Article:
A KPI dashboard offers an overview of existing business metrics. It allows executives to understand the effectiveness of various strategies and the health of the company. These dashboards may receive updates daily, monthly, or quarterly.
An operational dashboard typically provides a real-time view of business operations. An operational dashboard benefits supervisors and managers, allowing them to respond quickly to setbacks that impact daily operations. These dashboards may summarize large amounts of data to give supervisors a quick look at employee productivity.
3. Provide Immediate Access to Relevant Info
The top dashboard design principles also suggest giving users immediate access to the most important data. Designers call this the “five-second rule”. All relevant data should be reachable within five seconds after the dashboard loads.
As with the first suggestion, work with users to determine which data is most relevant to their business objectives. Display this data in a prominent spot on the dashboard.
After including the most important data, display the remaining information in a logical order. The typical layout starts with the most significant data at the top of the screen. The middle section is reserved for trends while granular details are placed at the bottom of the dashboard.
Designers refer to this layout as the “inverted pyramid”. It helps designers consider the placement of each piece of data.
Users can quickly see important insights at the top of the page. They can then scroll down to analyze the trends, which provide context to the insights at the top. Users that want to drill deeper into the details can scroll down to the bottom of the page for supporting data.
4. Select the Right Type of Data Visualization
One of the most overlooked dashboard design principles is the need to select the right visualization tools. Designers often get carried away, selecting various charts, maps, tables, and graphs.
When selecting visualization methods, avoid cluttering the screen with a wide variety of charts and tables. Stick to a minimal selection of visualization types to maintain a consistent look throughout the dashboard.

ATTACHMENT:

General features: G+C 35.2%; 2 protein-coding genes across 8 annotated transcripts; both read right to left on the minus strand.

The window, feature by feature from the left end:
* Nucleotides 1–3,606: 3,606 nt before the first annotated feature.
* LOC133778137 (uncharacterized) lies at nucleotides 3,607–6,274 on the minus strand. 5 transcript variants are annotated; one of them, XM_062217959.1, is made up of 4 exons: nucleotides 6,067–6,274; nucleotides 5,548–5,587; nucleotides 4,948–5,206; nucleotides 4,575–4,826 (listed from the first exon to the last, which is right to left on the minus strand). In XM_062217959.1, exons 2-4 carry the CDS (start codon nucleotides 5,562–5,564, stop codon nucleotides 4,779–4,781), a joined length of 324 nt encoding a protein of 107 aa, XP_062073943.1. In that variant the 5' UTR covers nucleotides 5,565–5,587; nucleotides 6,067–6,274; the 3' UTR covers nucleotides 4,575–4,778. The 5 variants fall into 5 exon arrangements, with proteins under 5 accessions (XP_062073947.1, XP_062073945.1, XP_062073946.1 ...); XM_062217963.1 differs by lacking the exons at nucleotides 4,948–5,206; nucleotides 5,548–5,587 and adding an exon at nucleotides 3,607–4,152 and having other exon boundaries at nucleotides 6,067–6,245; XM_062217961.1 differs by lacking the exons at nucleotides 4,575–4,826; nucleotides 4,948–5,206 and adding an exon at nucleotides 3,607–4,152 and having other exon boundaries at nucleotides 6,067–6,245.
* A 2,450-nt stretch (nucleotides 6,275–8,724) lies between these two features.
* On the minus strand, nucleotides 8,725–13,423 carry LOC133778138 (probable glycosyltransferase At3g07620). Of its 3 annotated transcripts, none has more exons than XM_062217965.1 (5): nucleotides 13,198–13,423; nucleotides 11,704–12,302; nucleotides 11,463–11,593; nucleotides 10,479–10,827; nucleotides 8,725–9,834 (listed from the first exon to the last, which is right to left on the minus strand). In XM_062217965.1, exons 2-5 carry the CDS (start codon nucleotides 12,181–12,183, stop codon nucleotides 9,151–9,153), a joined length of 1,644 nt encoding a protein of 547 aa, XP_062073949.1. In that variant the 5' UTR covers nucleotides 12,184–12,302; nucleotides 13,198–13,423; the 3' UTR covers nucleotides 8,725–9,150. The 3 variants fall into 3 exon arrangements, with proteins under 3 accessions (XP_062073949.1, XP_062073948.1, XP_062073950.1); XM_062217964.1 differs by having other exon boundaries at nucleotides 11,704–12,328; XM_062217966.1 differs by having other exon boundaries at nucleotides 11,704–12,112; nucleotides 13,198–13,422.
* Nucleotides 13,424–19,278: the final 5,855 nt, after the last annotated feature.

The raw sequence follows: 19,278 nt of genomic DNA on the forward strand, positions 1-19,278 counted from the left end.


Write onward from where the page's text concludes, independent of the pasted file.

Line charts are often used for showcasing data patterns. They are clear and easy for the average user to analyze quickly. Bar charts help compare data in the same category.
Pie charts are one of the least effective choices. Users often struggle to decipher pie charts due to the difficulty of analyzing the scale of each slice in the chart.
Tables are beneficial for displaying large amounts of data. However, if the table contains too much data, users may find it difficult to scan.
Some of the best dashboards do not include any visualization tools for the most relevant KPIs. The top KPIs are displayed in plain text at the top of the screen, helping them stand out compared to the rest of the data.
5. Keep the Design Simple and Easy to Understand
Creating a simple interface is one of the most important dashboard design principles. Make it as easy as possible for users to analyze the information on the screen.
Group data into categories and separate each category with a box or line, helping to separate the most essential data from the least. Each section requires clear labels in readable fonts.
A simple design also includes a minimal amount of colors and fonts. Use a minimalist design scheme with just two or three colors for the various visualization tools and one font for each set of text. For example, all headers should use the same font.
These dashboard design tips should help you deliver a superior UX. Remember to set goals for the dashboard based on the requirements of your client or stakeholders. This allows you to define the metrics and KPIs to track in the dashboard. While every dashboard addresses different goals, following the fundamental dashboard design principles helps to keep your project focused on the needs of your users.
An entrepreneur who's lived, studied and traveled around the world.
Launched over 250 products; working closely with startups and Fortune 500 companies to meet their goals. International keynote speaker passionate about culture and community.